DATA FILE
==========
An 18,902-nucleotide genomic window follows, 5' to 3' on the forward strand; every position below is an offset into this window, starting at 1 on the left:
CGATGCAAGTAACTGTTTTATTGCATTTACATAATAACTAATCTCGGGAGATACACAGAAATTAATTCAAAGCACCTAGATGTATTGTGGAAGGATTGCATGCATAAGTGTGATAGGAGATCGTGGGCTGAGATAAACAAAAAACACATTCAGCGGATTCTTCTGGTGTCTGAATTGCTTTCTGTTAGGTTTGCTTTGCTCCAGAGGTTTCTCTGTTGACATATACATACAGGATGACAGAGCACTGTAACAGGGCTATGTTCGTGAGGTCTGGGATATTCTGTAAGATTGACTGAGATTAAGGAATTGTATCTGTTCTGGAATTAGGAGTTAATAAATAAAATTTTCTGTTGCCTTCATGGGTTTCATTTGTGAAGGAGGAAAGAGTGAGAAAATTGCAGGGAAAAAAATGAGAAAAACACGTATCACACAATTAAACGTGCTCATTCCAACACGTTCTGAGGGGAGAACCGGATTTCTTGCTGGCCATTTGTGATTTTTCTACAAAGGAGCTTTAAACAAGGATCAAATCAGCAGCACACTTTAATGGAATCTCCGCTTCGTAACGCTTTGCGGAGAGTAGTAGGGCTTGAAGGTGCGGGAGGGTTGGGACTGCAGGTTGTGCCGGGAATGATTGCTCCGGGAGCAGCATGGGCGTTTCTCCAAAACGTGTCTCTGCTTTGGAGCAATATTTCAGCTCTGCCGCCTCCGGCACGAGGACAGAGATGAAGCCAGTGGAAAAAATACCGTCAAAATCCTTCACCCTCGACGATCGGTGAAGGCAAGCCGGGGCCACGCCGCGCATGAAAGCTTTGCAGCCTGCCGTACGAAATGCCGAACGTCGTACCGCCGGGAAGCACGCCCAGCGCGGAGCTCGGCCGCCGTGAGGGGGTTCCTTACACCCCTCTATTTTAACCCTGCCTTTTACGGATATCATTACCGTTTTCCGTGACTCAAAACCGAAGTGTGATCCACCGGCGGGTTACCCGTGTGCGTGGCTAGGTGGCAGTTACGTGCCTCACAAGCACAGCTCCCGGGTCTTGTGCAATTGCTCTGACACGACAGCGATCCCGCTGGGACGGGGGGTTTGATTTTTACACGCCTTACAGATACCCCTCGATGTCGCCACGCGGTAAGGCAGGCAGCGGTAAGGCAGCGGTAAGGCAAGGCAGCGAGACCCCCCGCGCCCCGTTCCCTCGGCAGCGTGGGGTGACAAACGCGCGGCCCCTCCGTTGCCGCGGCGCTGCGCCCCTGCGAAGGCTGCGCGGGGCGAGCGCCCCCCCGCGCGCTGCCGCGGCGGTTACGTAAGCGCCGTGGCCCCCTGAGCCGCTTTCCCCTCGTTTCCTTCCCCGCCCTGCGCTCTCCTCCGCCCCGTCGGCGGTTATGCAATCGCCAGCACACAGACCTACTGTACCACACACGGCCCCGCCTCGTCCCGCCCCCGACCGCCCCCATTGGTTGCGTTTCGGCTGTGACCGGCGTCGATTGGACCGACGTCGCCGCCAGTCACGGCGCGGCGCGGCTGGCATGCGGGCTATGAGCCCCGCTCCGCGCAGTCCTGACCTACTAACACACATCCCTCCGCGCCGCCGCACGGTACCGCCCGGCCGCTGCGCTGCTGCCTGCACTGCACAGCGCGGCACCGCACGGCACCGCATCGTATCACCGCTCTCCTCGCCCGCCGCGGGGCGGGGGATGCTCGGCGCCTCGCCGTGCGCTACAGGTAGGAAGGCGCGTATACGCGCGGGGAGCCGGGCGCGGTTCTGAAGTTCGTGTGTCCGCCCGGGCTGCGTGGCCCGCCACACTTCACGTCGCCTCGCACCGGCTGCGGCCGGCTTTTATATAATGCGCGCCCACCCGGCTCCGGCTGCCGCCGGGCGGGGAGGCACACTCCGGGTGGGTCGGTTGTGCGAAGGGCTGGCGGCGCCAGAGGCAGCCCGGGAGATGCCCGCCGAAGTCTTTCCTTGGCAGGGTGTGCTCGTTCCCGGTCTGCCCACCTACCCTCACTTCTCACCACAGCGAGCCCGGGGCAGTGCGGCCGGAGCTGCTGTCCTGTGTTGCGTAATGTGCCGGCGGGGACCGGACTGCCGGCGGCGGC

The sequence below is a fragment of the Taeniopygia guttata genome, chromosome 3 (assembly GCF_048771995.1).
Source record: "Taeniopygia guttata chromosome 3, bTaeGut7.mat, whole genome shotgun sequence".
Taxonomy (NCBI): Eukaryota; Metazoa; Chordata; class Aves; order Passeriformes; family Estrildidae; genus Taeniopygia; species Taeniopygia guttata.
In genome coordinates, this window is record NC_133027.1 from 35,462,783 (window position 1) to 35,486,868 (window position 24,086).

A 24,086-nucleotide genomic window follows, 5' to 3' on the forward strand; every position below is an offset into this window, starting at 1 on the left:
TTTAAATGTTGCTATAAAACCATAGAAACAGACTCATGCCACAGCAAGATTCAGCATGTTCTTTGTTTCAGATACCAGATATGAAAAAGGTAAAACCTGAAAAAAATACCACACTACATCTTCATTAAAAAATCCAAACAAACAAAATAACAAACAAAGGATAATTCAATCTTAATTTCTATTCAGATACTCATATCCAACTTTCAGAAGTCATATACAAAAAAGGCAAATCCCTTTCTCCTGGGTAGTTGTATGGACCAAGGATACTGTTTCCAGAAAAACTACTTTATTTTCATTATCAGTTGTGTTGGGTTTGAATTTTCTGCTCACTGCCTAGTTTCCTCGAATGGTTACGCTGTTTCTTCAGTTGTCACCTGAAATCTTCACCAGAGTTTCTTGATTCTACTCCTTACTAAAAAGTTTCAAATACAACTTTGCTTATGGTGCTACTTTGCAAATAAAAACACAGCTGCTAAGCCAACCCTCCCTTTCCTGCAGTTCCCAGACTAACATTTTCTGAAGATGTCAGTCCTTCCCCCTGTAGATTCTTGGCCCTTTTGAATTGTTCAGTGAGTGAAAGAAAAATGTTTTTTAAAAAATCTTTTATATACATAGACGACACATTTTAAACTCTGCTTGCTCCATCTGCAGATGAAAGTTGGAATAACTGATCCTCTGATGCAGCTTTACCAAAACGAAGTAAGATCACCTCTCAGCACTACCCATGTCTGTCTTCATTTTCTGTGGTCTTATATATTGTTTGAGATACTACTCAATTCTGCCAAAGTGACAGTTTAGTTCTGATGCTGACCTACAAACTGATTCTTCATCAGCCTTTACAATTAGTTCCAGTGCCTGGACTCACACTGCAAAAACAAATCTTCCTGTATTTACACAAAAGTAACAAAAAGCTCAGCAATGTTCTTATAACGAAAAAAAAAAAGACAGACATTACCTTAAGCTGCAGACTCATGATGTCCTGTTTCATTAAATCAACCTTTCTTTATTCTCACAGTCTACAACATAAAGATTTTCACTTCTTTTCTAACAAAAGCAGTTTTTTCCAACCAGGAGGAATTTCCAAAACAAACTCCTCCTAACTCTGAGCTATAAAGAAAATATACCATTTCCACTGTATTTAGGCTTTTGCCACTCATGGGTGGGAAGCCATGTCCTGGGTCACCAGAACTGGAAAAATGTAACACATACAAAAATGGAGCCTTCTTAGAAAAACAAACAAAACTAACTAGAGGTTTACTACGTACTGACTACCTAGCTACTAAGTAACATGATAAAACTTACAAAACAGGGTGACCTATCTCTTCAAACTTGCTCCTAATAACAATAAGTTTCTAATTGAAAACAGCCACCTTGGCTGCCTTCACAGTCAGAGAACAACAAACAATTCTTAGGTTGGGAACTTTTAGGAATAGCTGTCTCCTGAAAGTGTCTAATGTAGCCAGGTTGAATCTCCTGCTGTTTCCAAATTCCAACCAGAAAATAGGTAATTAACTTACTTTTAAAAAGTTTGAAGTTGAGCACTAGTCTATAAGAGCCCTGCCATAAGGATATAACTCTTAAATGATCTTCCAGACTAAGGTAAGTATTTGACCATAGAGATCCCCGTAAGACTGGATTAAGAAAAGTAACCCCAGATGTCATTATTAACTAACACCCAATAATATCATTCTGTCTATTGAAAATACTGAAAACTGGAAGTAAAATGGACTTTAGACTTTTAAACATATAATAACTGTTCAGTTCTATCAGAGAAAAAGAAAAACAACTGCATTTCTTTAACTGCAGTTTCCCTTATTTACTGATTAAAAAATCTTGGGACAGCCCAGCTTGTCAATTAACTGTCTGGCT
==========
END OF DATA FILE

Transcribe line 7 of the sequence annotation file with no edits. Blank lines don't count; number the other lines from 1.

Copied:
A 24,086-nucleotide genomic window follows, 5' to 3' on the forward strand; every position below is an offset into this window, starting at 1 on the left: